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# Equals sign

## The meaning of «equals sign»

The equals sign (British English, Unicode Consortium[1]) or equal sign (American English), formerly known as the equality sign, is the mathematical symbol =, which is used to indicate equality in some well-defined sense.[2][3] In an equation, it is placed between two expressions that have the same value, or for which one studies the conditions under which they have the same value.

In Unicode and ASCII, it has the code point U+003D. It was invented in 1557 by Robert Recorde.

The etymology of the word "equal" is from the Latin word "æqualis",[4] as meaning "uniform", "identical", or "equal", from aequus ("level", "even", or "just").

The = symbol, now universally accepted in mathematics for equality, was first recorded by Welsh mathematician Robert Recorde in The Whetstone of Witte (1557).[5] The original form of the symbol was much wider than the present form. In his book Recorde explains his design of the "Gemowe lines" (meaning twin lines, from the Latin gemellus)[6]

And to auoide the tediouſe repetition of theſe woordes : is equalle to : I will ſette as I doe often in woorke vſe, a paire of paralleles, or Gemowe lines of one lengthe, thus: =, bicauſe noe .2. thynges, can be moare equalle.[7]

"The symbol = was not immediately popular. The symbol || was used by some and æ (or œ), from the Latin word aequalis meaning equal, was widely used into the 1700s" (History of Mathematics, University of St Andrews).[8]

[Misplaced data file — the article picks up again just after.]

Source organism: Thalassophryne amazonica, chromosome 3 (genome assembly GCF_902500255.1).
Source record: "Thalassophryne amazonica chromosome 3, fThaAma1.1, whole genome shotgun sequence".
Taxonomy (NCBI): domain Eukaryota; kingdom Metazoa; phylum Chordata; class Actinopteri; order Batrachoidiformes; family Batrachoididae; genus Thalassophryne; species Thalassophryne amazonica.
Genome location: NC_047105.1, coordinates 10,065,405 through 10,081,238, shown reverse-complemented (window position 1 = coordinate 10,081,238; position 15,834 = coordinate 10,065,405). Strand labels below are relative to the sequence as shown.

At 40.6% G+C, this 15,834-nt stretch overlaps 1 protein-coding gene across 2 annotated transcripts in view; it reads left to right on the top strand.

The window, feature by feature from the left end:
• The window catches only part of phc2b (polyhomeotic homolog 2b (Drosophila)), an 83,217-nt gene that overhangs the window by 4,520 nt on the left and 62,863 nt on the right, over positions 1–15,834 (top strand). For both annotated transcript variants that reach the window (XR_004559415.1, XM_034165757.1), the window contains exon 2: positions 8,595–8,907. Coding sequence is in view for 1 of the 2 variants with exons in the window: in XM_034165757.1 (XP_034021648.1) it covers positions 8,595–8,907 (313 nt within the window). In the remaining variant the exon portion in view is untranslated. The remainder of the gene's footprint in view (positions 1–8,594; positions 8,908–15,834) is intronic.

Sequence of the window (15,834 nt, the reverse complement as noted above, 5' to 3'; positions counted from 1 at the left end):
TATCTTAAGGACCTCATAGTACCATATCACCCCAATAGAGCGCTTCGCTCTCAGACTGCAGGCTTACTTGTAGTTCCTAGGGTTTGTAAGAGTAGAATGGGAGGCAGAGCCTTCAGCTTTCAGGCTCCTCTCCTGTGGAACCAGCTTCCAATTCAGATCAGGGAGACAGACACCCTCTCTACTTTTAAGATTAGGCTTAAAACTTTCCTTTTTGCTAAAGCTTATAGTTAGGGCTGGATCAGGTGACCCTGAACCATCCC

In mathematics, the equal sign can be used as a simple statement of fact in a specific case (x = 2), or to create definitions (let x = 2), conditional statements (if x = 2, then ...), or to express a universal equivalence ((x + 1)² = x² + 2x + 1).

The first important computer programming language to use the equal sign was the original version of Fortran, FORTRAN I, designed in 1954 and implemented in 1957. In Fortran, = serves as an assignment operator: X = 2 sets the value of X to 2. This somewhat resembles the use of = in a mathematical definition, but with different semantics: the expression following = is evaluated first, and may refer to a previous value of X. For example, the assignment X = X + 2 increases the value of X by 2.

A rival programming-language usage was pioneered by the original version of ALGOL, which was designed in 1958 and implemented in 1960. ALGOL included a relational operator that tested for equality, allowing constructions like if x = 2 with essentially the same meaning of = as the conditional usage in mathematics. The equal sign was reserved for this usage.

Both usages have remained common in different programming languages into the early 21st century. As well as Fortran, = is used for assignment in such languages as C, Perl, Python, awk, and their descendants. But = is used for equality and not assignment in the Pascal family, Ada, Eiffel, APL, and other languages.